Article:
Finn McCool is the largest giant in all of Ireland. He's a fierce warrior, even beating the giant Culcullan and saving Ireland from the Scots. Helpful and kind, he helps the farmers bring in the hay. And everyone in the village of Drumnahoon admires him. "He's the best-hearted man that ever walked on Ireland's green grass." But for all his strength, courage, and goodness, there's one thing that Finn lacks. He's just not smart. And he knows it. When a wise man living in a nearby village tells Finn about a magical red salmon with the wisdom of the world, Finn sets out to catch the fish. And he learns a thing or two about himself in the process
The great Gitchee Manitou has sent Nanabush the Giant Hare to the new north country to give the first animals their names and special markings. But trickster that he is, Nanabush prefers to play silly games. When Ahmik the Giant Beaver lures Nanabush into a chase across the newly formed land and water, their game etches out a beautiful wonderland of islands and ponds and lakes. Readers young and old will enjoy the legend behind the creation of the state whose very name Wisk-on-sin means "place of the beaver."
Long, long ago, the ancient people of the forest gathered around warm fires and told the tale of a time long past, when the land known as "Michigane" was covered with ice and snow. For thousands of years the cruel North Wind ruled the land North of Up North, chasing away the gentle, benevolent winds from the East, West and South. Winter stayed the whole year round, so nothing could live in Michigane. Not until an old warrior and a young boy traveled through the frigid cold with nothing but warm hearts and an old pair of mittens was there hope that the frozen land would eventually come to life.
Around the world Santa Claus has many names. But in a deep, swampy bayou of Louisiana, he's known as Papa Noël. In such a hot and humid place, there can be no sleds or reindeer, so Papa Noël rides the river in a boat that's pulled by eight alligators, with a snowy white one named Nicollette in the lead. On this particular Christmas Eve, it's so foggy on the river that even Nicollette's magical glowing-green eyes may not be enough to guide Papa Noël. The alligators are tired, grumpy and bruised from banging into cypress trees, and Papa is desperate to get all the gifts to the little children. Well, "quicker than a snake shimmies down the river," the clever Cajun people come up with a solution that saves the day. A colorfully inventive Christmas tale, Papa Noël is a lesson in fast thinking, as well as a witty introduction to a part of America that's rich in folklore and legend.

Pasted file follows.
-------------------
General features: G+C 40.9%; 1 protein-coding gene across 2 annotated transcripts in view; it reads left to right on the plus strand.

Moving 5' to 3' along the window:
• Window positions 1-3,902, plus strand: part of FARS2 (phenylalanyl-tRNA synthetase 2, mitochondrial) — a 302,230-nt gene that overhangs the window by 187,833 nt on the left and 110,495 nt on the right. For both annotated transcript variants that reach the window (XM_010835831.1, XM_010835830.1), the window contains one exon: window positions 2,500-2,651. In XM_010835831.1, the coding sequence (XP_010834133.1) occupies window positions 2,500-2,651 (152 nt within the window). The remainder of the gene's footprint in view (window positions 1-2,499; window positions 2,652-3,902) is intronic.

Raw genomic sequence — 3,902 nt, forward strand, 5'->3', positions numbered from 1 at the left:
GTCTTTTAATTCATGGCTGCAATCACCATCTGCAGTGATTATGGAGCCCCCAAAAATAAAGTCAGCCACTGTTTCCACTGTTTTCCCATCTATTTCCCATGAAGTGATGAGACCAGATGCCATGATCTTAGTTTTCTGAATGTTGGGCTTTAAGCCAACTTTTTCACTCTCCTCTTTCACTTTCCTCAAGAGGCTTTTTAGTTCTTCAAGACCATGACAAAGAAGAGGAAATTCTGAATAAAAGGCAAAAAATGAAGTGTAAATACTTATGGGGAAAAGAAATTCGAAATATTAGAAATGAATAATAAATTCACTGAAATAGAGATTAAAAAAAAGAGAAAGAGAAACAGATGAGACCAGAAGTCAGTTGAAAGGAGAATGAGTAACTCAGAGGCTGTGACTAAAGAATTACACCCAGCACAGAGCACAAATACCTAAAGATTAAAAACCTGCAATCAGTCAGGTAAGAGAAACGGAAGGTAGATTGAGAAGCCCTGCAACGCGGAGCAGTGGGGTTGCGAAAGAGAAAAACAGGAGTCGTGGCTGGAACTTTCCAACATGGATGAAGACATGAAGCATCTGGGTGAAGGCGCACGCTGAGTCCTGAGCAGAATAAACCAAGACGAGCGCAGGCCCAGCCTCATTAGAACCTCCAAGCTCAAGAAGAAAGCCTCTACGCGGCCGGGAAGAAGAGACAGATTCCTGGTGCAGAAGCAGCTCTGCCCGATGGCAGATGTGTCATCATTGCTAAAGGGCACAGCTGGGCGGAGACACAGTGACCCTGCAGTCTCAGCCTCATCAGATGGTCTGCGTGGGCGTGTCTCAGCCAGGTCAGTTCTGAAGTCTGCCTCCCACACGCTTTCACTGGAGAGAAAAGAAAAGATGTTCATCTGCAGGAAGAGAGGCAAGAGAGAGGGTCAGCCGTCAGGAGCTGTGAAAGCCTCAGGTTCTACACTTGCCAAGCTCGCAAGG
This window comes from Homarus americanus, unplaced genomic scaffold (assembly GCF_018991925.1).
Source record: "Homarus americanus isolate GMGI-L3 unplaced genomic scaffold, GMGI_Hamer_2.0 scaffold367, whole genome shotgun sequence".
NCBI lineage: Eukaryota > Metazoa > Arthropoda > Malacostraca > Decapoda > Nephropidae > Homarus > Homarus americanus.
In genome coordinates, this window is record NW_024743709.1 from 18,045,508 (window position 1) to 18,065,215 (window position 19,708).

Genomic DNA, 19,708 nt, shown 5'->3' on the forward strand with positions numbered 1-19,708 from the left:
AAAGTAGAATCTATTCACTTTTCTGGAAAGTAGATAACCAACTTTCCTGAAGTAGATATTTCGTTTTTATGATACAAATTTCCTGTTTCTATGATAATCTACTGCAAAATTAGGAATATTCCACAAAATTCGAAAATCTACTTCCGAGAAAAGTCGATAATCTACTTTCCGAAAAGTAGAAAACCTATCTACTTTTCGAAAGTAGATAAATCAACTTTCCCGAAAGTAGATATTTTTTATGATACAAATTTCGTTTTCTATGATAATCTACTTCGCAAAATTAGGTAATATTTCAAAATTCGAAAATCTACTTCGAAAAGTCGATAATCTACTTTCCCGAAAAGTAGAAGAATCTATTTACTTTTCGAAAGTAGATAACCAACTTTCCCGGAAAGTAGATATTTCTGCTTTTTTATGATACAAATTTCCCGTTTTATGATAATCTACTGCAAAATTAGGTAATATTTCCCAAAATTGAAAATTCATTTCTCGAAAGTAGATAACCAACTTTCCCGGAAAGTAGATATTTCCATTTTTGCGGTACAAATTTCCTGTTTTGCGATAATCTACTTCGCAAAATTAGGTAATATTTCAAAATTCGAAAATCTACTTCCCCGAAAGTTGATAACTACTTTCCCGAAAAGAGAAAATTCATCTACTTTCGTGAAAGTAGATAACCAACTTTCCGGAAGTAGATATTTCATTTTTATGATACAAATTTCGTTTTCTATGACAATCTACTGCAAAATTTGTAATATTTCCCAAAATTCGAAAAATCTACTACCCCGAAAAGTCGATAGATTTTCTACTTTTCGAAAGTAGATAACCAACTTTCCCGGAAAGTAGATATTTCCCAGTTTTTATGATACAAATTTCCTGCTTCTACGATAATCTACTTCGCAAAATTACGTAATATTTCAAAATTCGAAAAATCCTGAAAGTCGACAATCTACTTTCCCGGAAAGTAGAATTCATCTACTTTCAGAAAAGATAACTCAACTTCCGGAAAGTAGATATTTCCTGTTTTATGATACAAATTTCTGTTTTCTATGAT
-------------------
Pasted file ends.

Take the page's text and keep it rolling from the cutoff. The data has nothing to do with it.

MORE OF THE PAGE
The Emperor has a problem. He wants his people to remember the year in which his son was born. But there is no way to keep track of the years. So the Emperor devises a race in which animals will cross a river. The first twelve animals to reach the opposite side will have a year named after them. Thus, the people will be able to remember the years and the events that occurred. And so the race is set. Rat, knowing he is no match for the rushing water, schemes with Cat on how to cross the river. Together the two convince Ox to carry them across. But halfway across the river, Rat shows his true colors. Will Cat make it to the other side? Which animals will have a year named after them? Accompanied by exquisite watercolor artwork, this charming story explains the origins of the Chinese calendar.
According to African Mythology, a lonely Creator made the first human being as separate parts, such as eyes to share the beauty of the garden, a nose to smell the flowers, and legs to skip and run. Finally, a stomach was fashioned. All of the parts enjoyed their functions, except for the stomach, which didn't know what to do. Bored and jealous, the growling, grumbling stomach caused problems for all the others. The angry Creator decided to put all of the parts together so they would have to get along. He placed the stomach right in the middle, but sometimes it still growls. Colorful prose and whimsical illustrations ignite the imagination of young readers.
At the southernmost tip of New Jersey lie the resort town of Cape May and its sparkling sandy beaches, sheltering the Delaware Bay. Formed by melting glaciers thousands of years past, the Delaware River flows from its headwaters to spill into the Delaware Bay. And for thousands of years, fragments of quartz rock have ridden the river, plucked from the mountains lining its banks. Polished and buffed as they tumble along, these rock particles dazzle like gemstones when tossed onto Cape May's sandy shores. Beloved by beachcombers, these "diamonds" are the daughters of the river, linking the state's past and present.